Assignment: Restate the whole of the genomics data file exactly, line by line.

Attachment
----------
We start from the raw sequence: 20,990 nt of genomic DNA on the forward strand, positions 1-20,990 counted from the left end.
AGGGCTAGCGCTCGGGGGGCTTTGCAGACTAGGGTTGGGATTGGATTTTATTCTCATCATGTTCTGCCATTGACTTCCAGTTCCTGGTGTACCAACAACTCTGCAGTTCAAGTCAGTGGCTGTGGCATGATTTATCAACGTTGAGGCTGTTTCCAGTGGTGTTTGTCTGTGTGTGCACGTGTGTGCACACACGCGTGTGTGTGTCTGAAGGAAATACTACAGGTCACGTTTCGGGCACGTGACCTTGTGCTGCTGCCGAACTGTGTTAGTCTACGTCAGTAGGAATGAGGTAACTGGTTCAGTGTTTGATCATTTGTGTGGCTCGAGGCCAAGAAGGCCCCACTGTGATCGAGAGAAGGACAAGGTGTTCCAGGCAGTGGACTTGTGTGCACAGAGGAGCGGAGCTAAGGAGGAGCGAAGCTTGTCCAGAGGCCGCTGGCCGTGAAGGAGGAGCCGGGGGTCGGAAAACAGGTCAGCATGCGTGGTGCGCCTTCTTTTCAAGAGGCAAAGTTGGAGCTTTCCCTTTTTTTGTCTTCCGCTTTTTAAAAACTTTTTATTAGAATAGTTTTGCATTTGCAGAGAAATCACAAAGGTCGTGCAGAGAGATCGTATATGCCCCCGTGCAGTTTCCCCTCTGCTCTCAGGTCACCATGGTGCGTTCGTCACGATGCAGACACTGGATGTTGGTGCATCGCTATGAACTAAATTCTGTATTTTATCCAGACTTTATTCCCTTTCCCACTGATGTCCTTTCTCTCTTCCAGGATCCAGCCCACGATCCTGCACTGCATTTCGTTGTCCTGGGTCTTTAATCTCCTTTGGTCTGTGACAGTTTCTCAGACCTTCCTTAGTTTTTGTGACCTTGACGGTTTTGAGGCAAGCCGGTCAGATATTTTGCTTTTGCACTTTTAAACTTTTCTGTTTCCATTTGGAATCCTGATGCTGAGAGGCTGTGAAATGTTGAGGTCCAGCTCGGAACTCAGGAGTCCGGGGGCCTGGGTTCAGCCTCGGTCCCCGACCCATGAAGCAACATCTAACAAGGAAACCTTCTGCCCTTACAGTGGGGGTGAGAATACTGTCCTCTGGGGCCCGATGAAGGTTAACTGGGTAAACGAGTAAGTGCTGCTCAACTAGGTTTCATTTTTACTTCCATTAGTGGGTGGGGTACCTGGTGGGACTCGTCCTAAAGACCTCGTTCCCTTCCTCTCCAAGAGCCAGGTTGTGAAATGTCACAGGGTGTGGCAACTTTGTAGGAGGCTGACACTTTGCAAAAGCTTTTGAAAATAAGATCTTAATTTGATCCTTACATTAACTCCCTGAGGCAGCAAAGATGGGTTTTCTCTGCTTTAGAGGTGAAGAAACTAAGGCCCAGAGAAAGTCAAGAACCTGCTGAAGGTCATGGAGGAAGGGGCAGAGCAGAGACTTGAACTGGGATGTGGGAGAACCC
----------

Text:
We start from the raw sequence: 20,990 nt of genomic DNA on the forward strand, positions 1-20,990 counted from the left end.
AGGGCTAGCGCTCGGGGGGCTTTGCAGACTAGGGTTGGGATTGGATTTTATTCTCATCATGTTCTGCCATTGACTTCCAGTTCCTGGTGTACCAACAACTCTGCAGTTCAAGTCAGTGGCTGTGGCATGATTTATCAACGTTGAGGCTGTTTCCAGTGGTGTTTGTCTGTGTGTGCACGTGTGTGCACACACGCGTGTGTGTGTCTGAAGGAAATACTACAGGTCACGTTTCGGGCACGTGACCTTGTGCTGCTGCCGAACTGTGTTAGTCTACGTCAGTAGGAATGAGGTAACTGGTTCAGTGTTTGATCATTTGTGTGGCTCGAGGCCAAGAAGGCCCCACTGTGATCGAGAGAAGGACAAGGTGTTCCAGGCAGTGGACTTGTGTGCACAGAGGAGCGGAGCTAAGGAGGAGCGAAGCTTGTCCAGAGGCCGCTGGCCGTGAAGGAGGAGCCGGGGGTCGGAAAACAGGTCAGCATGCGTGGTGCGCCTTCTTTTCAAGAGGCAAAGTTGGAGCTTTCCCTTTTTTTGTCTTCCGCTTTTTAAAAACTTTTTATTAGAATAGTTTTGCATTTGCAGAGAAATCACAAAGGTCGTGCAGAGAGATCGTATATGCCCCCGTGCAGTTTCCCCTCTGCTCTCAGGTCACCATGGTGCGTTCGTCACGATGCAGACACTGGATGTTGGTGCATCGCTATGAACTAAATTCTGTATTTTATCCAGACTTTATTCCCTTTCCCACTGATGTCCTTTCTCTCTTCCAGGATCCAGCCCACGATCCTGCACTGCATTTCGTTGTCCTGGGTCTTTAATCTCCTTTGGTCTGTGACAGTTTCTCAGACCTTCCTTAGTTTTTGTGACCTTGACGGTTTTGAGGCAAGCCGGTCAGATATTTTGCTTTTGCACTTTTAAACTTTTCTGTTTCCATTTGGAATCCTGATGCTGAGAGGCTGTGAAATGTTGAGGTCCAGCTCGGAACTCAGGAGTCCGGGGGCCTGGGTTCAGCCTCGGTCCCCGACCCATGAAGCAACATCTAACAAGGAAACCTTCTGCCCTTACAGTGGGGGTGAGAATACTGTCCTCTGGGGCCCGATGAAGGTTAACTGGGTAAACGAGTAAGTGCTGCTCAACTAGGTTTCATTTTTACTTCCATTAGTGGGTGGGGTACCTGGTGGGACTCGTCCTAAAGACCTCGTTCCCTTCCTCTCCAAGAGCCAGGTTGTGAAATGTCACAGGGTGTGGCAACTTTGTAGGAGGCTGACACTTTGCAAAAGCTTTTGAAAATAAGATCTTAATTTGATCCTTACATTAACTCCCTGAGGCAGCAAAGATGGGTTTTCTCTGCTTTAGAGGTGAAGAAACTAAGGCCCAGAGAAAGTCAAGAACCTGCTGAAGGTCATGGAGGAAGGGGCAGAGCAGAGACTTGAACTGGGATGTGGGAGAACCC